(CBS Local)– Being on “The Sopranos” was a life-changer for actor Steve Schirripa.
Schirripa joined “The Sopranos” in season two and became a staple of the HBO series as Bobby “Bacala” Baccalieri and now he and friend Michael Imperioli are reliving the glory days of one of the greatest TV shows ever with their new podcast “Talking Sopranos.” The actors are re-watching every single episode of the series and providing commentary and stories for the fans to enjoy.READ MORE: 'I Thought A Lot About Who Would Create Christopher Moltisanti': Gabriella Piazza On 'The Many Saints Of Newark' & 'The Sopranos'
“I started watching the show again for the first time in 20 years,” said Schirripa in an interview with CBS Local’s DJ Sixsmith. “People seem to like it. We’ve gotten hundreds of thousands of downloads already. We start from the beginning and we tell stories from behind the scenes. It’s like two friends having lunch, talking about work. To get on any show is like hitting the lottery, to get on that one is like hitting the lottery twice.”
One of the most underrated parts of “The Sopranos” is its comedy component and Schirripa says that jumped out at him immediately when he began to re-watch the series.
“It is so funny, laugh out loud funny. Since I’m older now, I understand the Dr. Melfi stuff better,” said Schirripa. “I understand what she’s talking about better. There are subtle lines that are really funny. Episode five is where Tony [Soprano] takes his daughter to visit schools. He sees the snitch and he murders him. That was the first time that the star of the show murders someone. HBO didn’t want to do it. They said if Tony Soprano murders someone, we are going to lose the audience. David Chase said if he doesn’t kill this guy, he’s going to lose the audience. They listened to David and the show took off. That was a real moment that changed things around.”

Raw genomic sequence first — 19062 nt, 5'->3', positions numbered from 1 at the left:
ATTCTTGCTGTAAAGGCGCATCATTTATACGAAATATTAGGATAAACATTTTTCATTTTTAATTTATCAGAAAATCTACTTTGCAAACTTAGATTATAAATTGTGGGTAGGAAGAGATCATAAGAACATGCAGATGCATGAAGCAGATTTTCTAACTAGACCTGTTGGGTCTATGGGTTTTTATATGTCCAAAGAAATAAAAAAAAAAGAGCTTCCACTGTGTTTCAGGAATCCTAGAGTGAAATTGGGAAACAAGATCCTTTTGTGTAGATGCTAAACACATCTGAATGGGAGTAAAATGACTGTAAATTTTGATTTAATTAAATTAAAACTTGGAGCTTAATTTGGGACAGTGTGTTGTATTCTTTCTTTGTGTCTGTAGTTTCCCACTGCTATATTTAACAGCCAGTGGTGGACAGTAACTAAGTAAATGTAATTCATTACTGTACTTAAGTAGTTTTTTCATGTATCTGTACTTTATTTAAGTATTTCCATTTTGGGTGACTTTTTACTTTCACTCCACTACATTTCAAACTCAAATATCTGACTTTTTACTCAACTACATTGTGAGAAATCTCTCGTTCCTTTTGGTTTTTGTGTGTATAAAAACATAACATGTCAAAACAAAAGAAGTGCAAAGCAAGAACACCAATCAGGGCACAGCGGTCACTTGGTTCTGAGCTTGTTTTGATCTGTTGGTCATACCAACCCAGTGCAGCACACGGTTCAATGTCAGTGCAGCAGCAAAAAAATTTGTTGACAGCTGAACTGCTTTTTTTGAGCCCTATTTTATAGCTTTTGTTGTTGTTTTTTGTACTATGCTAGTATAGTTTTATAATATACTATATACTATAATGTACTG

While Schirripa has worked with many talented actors and directors in his career, he will never forget his time on and off set with the late James Gandolfini.
“He was a very generous guy and was nothing like Tony Soprano,” said Schirripa. “He was like a hippie. He wore bandannas and birkenstocks and he loved music and loved his son and daughter dearly. He was a very generous guy. He gave us all money. One year he gave 16 people a check for $33,000. He was a regular good guy. People think he was Tony Soprano, he was far from that.”MORE NEWS: 'I Went Through So Much When We Shot It': Jamie-Lynn Sigler On 'The Sopranos,' Battling MS, 'Mob Town'
“Talking Sopranos” is available for download wherever podcasts are available.